Education represents the future of our entire society. We found it hard to understand why school boards should pay the GST. We have always believed that this tax should be reimbursed and that the federal government should not tax school board funds, which already come from taxes.
School board revenues consist of the monies received directly from the provinces for education as well as school taxes. Paying a tax with a tax was quite a unique situation. For some time, the Bloc Québécois fought to change this. Naturally, we were pleased to see that the Minister of Finance had made this correction in his last budget. In the past, there was a series of events where the Liberal government refused to follow court orders and amended the legislation. We are now in a situation where this is being sorted out. We are pleased and it motivates us, in the Bloc Québécois, to continue our work and to submit constructive proposals to the government, and often to apply the necessary political pressure because, unfortunately, things do not just happen if we do not exert constant pressure on the government. When we see such results, it shows the relevance and usefulness of our work even though sometimes, over a period of a few months, there are no immediate results. However, we see that, over time, this fundamental work produces results.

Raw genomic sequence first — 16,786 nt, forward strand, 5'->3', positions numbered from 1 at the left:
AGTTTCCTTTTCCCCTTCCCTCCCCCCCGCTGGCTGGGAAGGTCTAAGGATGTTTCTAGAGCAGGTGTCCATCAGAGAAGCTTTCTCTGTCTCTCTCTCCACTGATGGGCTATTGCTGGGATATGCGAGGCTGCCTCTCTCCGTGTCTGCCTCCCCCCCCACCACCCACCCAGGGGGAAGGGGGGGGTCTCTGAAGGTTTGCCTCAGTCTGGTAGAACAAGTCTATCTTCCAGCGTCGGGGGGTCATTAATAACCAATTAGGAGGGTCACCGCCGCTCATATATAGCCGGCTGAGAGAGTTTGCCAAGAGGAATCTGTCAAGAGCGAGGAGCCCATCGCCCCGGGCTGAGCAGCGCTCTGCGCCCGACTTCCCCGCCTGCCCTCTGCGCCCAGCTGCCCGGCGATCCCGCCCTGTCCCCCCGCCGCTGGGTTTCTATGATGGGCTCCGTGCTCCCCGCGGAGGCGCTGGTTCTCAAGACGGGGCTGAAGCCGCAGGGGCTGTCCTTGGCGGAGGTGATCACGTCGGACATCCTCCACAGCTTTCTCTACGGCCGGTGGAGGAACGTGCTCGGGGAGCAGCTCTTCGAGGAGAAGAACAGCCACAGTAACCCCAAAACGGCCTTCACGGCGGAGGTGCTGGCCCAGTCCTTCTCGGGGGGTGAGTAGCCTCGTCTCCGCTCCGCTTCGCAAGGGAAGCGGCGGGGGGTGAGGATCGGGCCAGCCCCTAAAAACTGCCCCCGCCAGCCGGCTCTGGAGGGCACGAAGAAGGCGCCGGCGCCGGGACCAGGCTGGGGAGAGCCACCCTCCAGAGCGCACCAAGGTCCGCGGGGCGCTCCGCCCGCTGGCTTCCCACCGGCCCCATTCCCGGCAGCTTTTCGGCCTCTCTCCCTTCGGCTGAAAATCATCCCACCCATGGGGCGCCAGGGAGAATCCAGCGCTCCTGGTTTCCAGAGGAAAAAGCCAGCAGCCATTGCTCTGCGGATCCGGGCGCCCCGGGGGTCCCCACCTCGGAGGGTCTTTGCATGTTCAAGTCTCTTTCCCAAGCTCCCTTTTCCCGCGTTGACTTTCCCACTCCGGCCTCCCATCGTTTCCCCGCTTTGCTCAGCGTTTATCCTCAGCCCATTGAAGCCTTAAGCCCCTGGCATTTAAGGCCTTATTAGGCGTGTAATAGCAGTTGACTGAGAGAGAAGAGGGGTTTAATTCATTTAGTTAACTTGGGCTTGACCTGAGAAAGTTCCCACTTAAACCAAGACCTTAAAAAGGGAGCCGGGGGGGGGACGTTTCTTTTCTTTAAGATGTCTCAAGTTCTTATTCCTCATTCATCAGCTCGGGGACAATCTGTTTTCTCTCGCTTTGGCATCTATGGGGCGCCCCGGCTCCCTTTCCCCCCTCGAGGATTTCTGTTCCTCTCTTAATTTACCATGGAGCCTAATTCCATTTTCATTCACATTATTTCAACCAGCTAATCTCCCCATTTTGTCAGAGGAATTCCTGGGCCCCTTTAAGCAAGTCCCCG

There is another area where we would have liked the government to take action. It did not, though, and we will continue to exert pressure on it to do so. I am talking about the GST on books.